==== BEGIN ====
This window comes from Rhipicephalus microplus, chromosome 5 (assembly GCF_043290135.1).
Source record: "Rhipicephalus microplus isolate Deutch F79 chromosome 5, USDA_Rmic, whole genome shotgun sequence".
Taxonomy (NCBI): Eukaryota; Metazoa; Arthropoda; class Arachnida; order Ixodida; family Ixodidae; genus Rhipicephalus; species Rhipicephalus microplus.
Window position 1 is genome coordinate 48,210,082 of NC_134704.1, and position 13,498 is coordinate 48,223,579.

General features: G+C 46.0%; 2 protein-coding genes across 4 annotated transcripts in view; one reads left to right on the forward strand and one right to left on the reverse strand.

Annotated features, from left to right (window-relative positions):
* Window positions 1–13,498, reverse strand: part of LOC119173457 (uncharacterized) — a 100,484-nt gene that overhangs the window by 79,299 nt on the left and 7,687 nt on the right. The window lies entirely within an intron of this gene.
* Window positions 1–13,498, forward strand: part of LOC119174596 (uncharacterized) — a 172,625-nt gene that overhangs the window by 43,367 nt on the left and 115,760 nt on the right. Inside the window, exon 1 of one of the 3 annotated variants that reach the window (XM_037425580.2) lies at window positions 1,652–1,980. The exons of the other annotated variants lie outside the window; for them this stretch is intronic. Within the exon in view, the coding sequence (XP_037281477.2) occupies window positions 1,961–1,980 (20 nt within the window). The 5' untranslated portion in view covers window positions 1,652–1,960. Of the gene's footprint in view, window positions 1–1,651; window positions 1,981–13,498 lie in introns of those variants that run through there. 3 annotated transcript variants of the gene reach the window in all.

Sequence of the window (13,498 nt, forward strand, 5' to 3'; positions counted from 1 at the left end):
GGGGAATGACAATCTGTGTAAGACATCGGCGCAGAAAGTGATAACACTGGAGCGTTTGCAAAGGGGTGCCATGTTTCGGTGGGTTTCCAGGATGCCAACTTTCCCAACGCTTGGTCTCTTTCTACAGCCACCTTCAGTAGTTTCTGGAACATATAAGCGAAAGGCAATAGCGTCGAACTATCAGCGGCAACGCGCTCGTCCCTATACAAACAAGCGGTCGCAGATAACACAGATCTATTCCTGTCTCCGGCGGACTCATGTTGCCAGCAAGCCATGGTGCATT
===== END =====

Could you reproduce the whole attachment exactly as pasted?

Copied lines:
This window comes from Rhipicephalus microplus, chromosome 5 (assembly GCF_043290135.1).
Source record: "Rhipicephalus microplus isolate Deutch F79 chromosome 5, USDA_Rmic, whole genome shotgun sequence".
Taxonomy (NCBI): Eukaryota; Metazoa; Arthropoda; class Arachnida; order Ixodida; family Ixodidae; genus Rhipicephalus; species Rhipicephalus microplus.
Window position 1 is genome coordinate 48,210,082 of NC_134704.1, and position 13,498 is coordinate 48,223,579.

General features: G+C 46.0%; 2 protein-coding genes across 4 annotated transcripts in view; one reads left to right on the forward strand and one right to left on the reverse strand.

Annotated features, from left to right (window-relative positions):
* Window positions 1–13,498, reverse strand: part of LOC119173457 (uncharacterized) — a 100,484-nt gene that overhangs the window by 79,299 nt on the left and 7,687 nt on the right. The window lies entirely within an intron of this gene.
* Window positions 1–13,498, forward strand: part of LOC119174596 (uncharacterized) — a 172,625-nt gene that overhangs the window by 43,367 nt on the left and 115,760 nt on the right. Inside the window, exon 1 of one of the 3 annotated variants that reach the window (XM_037425580.2) lies at window positions 1,652–1,980. The exons of the other annotated variants lie outside the window; for them this stretch is intronic. Within the exon in view, the coding sequence (XP_037281477.2) occupies window positions 1,961–1,980 (20 nt within the window). The 5' untranslated portion in view covers window positions 1,652–1,960. Of the gene's footprint in view, window positions 1–1,651; window positions 1,981–13,498 lie in introns of those variants that run through there. 3 annotated transcript variants of the gene reach the window in all.

Sequence of the window (13,498 nt, forward strand, 5' to 3'; positions counted from 1 at the left end):
GGGGAATGACAATCTGTGTAAGACATCGGCGCAGAAAGTGATAACACTGGAGCGTTTGCAAAGGGGTGCCATGTTTCGGTGGGTTTCCAGGATGCCAACTTTCCCAACGCTTGGTCTCTTTCTACAGCCACCTTCAGTAGTTTCTGGAACATATAAGCGAAAGGCAATAGCGTCGAACTATCAGCGGCAACGCGCTCGTCCCTATACAAACAAGCGGTCGCAGATAACACAGATCTATTCCTGTCTCCGGCGGACTCATGTTGCCAGCAAGCCATGGTGCATT